I’m honored to have been invited to give the keynote talk “Sharing Network Data: Bright Gray Days Ahead” at the Passive and Active Measurement Conference 2014 in Marina del Rey.
From the talk’s abstract:
Sharing data is what we expect as a community. From the IMC best paper award requiring a public dataset to NSF data management plans, we know that data is crucial to reproducible science. Yet privacy concerns today make data acquisition difficult and sharing harder still. AOL and Netflix have released anonymized datasets that leaked customer information, at least for a few customers and with some effort. With the EU suggesting that IP addresses are personally identifiable information, are we doomed to IP-address free “Internet” datasets?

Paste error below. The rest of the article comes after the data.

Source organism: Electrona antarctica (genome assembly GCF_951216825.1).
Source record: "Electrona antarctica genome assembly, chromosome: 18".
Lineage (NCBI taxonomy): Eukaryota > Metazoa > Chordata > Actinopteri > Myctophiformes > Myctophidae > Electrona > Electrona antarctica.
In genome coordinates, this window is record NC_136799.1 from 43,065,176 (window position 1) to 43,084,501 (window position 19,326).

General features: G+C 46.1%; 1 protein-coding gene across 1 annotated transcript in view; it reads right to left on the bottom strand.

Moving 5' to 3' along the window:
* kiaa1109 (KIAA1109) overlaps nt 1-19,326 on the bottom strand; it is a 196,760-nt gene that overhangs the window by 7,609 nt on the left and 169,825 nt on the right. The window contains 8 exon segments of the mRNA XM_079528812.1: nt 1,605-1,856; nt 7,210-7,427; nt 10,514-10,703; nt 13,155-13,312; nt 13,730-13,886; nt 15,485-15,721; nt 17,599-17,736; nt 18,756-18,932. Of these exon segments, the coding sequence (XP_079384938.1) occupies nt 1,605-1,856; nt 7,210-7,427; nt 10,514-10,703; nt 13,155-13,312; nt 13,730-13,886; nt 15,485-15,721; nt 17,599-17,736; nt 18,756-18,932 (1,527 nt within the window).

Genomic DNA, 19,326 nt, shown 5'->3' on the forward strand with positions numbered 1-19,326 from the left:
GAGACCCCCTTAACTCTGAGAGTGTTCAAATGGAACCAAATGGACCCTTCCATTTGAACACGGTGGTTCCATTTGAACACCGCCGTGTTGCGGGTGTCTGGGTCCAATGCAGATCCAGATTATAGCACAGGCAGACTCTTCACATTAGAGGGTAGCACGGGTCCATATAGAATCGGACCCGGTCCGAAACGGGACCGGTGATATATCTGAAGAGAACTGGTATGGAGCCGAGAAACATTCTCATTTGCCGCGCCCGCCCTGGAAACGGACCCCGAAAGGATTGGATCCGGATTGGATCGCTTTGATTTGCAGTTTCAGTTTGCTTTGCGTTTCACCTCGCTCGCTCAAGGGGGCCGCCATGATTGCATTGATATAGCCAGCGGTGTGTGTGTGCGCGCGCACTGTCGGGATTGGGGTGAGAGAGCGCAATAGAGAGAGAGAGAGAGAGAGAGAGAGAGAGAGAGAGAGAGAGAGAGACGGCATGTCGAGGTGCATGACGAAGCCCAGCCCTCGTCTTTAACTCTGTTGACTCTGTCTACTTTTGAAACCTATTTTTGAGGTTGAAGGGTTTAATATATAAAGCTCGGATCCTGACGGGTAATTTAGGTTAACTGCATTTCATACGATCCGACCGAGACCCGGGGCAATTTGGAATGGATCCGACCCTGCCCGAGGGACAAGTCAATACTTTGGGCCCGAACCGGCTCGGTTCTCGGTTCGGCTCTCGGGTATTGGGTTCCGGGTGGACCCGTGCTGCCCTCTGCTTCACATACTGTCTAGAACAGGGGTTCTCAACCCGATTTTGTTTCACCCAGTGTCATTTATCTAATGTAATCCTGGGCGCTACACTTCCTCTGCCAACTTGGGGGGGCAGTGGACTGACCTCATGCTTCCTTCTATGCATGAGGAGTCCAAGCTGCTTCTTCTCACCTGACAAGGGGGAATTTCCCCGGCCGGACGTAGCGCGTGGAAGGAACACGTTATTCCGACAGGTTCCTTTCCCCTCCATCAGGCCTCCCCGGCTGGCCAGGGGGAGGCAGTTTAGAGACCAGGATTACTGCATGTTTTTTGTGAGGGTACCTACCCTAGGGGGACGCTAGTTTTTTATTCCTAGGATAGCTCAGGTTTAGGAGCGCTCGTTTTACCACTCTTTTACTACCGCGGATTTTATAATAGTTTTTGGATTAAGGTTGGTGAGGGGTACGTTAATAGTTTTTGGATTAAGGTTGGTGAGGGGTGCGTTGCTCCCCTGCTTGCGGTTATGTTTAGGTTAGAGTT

In this talk I will explore the issues in data sharing, suggesting that we need to move beyond black and white definitions of private and public datasets, to embrace the gray shades of data sharing in our future. Gray need not be gloomy. I will discuss some new ideas in sharing that suggest that, if we move beyond “anonymous ftp” as our definition, the future may be gray but bright.
This talk did not generate new datasets, but it grows out of our experiences distributing data through several research projects (such as LANDER and LACREND, both part of the DHS PREDICT program) mentioned in the talk with data available http://www.isi.edu/ant/traces/. This talk represents my on opinions, not those of these projects or their sponsors.